Thursday, October 27, 2011

"Life Without Stimulus" — A US/UK comparison (Martin Sullivan)

What would have been the consequences for the US economy if Obama and the Democrats had not managed to pass the 2009 economic "stimulus," imperfect as it was, against ferocious and almost monolithic Republican obstructionism? As I have already noted on a few occasions, it's pretty clear that the results would have been disastrous, and we would now be in much worse shape than we actually are. In short, the "stimulus" worked—not as well as it might have if it had been bigger and better designed, perhaps, but a lot better than the alternative option of not passing it at all. (For some details and elaboration, see here & here & here & here.)

In case you remain unconvinced, Brad DeLong just re-posted a very useful and illuminating graph by Martin Sullivan (at that throws some instructive light on this question. The experiment of responding to the current recession with belt-tightening austerity rather than with Keynesian counter-cyclical deficit spending has actually been tried, in Britain. (That followed an initial set of Keynesian stimulus measures by Gordon Brown's Labour government, which did pull the British economy out of free fall; but then Brown was voted out of office and replaced by David Cameron's Conservative/Liberal Democratic coalition government, which switched to a Hooverite approach.) How has that worked out?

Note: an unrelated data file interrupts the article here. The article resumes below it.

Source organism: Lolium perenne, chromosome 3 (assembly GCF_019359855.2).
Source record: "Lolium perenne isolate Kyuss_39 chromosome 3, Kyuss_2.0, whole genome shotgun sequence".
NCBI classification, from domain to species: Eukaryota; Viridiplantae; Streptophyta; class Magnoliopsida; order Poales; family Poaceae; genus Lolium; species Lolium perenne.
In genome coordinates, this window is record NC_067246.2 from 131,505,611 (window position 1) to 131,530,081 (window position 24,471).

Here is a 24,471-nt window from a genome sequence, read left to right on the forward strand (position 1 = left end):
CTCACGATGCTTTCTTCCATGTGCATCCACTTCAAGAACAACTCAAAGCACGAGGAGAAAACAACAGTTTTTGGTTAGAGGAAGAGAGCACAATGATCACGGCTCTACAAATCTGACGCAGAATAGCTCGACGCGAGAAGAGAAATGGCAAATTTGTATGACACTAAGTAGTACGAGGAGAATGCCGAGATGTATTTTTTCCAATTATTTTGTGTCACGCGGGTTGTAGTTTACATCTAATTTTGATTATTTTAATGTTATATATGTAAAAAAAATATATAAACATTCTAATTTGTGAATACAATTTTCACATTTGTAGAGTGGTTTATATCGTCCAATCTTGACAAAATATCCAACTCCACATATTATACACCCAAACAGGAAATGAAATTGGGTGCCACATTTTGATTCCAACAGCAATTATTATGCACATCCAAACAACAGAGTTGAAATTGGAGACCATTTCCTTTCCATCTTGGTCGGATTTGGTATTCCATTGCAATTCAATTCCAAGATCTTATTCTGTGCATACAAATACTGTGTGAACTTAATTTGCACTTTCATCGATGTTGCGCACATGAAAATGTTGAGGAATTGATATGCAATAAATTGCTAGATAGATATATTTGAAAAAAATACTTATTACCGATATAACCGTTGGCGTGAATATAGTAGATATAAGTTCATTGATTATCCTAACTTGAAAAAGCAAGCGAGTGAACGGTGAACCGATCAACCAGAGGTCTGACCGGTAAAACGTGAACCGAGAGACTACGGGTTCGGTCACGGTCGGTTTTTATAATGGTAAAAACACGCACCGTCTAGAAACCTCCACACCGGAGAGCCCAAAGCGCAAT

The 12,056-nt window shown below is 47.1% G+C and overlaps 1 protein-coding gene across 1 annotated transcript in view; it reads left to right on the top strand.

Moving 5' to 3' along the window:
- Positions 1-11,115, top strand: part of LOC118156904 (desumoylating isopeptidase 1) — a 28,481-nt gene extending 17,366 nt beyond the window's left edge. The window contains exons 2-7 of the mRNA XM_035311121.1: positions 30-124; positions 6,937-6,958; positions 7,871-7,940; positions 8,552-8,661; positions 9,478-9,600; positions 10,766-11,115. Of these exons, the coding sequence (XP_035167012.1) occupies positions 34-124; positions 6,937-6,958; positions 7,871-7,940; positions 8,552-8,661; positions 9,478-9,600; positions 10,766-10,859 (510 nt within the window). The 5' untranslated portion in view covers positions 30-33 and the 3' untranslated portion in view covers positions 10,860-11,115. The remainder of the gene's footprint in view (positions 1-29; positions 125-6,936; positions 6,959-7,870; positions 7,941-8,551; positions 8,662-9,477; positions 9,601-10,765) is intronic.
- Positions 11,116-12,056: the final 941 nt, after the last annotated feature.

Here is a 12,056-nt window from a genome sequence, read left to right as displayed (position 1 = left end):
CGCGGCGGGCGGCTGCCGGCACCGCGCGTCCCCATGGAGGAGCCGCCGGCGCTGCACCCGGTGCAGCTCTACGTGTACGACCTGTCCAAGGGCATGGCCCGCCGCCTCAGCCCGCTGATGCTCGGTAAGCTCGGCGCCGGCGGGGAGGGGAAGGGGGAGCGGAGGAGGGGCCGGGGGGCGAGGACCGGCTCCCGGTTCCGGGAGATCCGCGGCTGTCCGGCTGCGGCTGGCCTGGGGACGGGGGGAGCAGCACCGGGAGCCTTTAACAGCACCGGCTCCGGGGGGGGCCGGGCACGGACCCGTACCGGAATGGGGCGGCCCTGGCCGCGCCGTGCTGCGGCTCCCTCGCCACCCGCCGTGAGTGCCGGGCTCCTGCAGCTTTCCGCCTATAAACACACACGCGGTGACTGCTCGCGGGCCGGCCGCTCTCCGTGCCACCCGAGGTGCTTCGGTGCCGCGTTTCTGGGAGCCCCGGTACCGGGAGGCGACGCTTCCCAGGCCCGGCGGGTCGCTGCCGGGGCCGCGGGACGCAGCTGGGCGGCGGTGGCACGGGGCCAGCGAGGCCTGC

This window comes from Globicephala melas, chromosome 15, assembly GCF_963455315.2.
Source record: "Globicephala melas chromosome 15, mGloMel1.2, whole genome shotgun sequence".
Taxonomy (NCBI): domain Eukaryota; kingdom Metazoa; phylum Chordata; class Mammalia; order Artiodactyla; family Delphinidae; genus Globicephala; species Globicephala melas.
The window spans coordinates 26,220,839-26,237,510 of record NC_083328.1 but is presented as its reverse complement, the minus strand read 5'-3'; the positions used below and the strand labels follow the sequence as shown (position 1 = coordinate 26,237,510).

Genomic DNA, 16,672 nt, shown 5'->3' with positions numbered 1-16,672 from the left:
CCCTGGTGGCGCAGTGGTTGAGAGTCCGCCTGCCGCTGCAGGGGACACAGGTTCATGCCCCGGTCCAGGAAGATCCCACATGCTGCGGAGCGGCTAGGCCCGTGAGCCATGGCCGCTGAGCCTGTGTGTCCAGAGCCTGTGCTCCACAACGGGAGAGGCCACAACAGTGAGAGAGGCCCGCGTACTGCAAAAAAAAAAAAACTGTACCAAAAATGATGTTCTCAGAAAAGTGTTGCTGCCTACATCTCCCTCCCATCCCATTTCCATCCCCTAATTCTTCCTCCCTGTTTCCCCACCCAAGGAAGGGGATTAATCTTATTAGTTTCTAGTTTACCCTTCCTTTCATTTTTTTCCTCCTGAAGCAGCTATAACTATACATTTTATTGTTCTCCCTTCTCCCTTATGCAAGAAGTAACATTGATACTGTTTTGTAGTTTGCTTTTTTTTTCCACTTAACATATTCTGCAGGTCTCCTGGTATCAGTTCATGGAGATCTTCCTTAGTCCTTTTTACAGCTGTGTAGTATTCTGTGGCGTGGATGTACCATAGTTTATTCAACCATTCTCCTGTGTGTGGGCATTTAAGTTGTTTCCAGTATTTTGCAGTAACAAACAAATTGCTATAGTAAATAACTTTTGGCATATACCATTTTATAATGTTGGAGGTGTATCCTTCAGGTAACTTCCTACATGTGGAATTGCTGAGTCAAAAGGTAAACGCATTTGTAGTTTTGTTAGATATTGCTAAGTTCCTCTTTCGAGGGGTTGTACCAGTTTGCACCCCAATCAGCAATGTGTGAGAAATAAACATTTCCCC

—Jeff Weintraub

October 24, 2011
Life Without Stimulus
By Martin A. Sullivan

Republicans constantly remind us that the Obama stimulus--the American Recovery and Reinvestment Act of 2009--did not work. They voted against it. In the United Kingdom the government is led by Conservative Prime Minister David Cameron. His government did not adopt stimulus. Instead it boldly enacted an economic program that cut spending and raised taxes. The chart below shows the results and compares it to the U.S. experience. After three and a half years, U.S. GDP is just about returning to the pre-recession peak. That's awful. But it s far better than the U.K. where GDP is still five percent ($750 billion in US terms) below its pre-recession peak.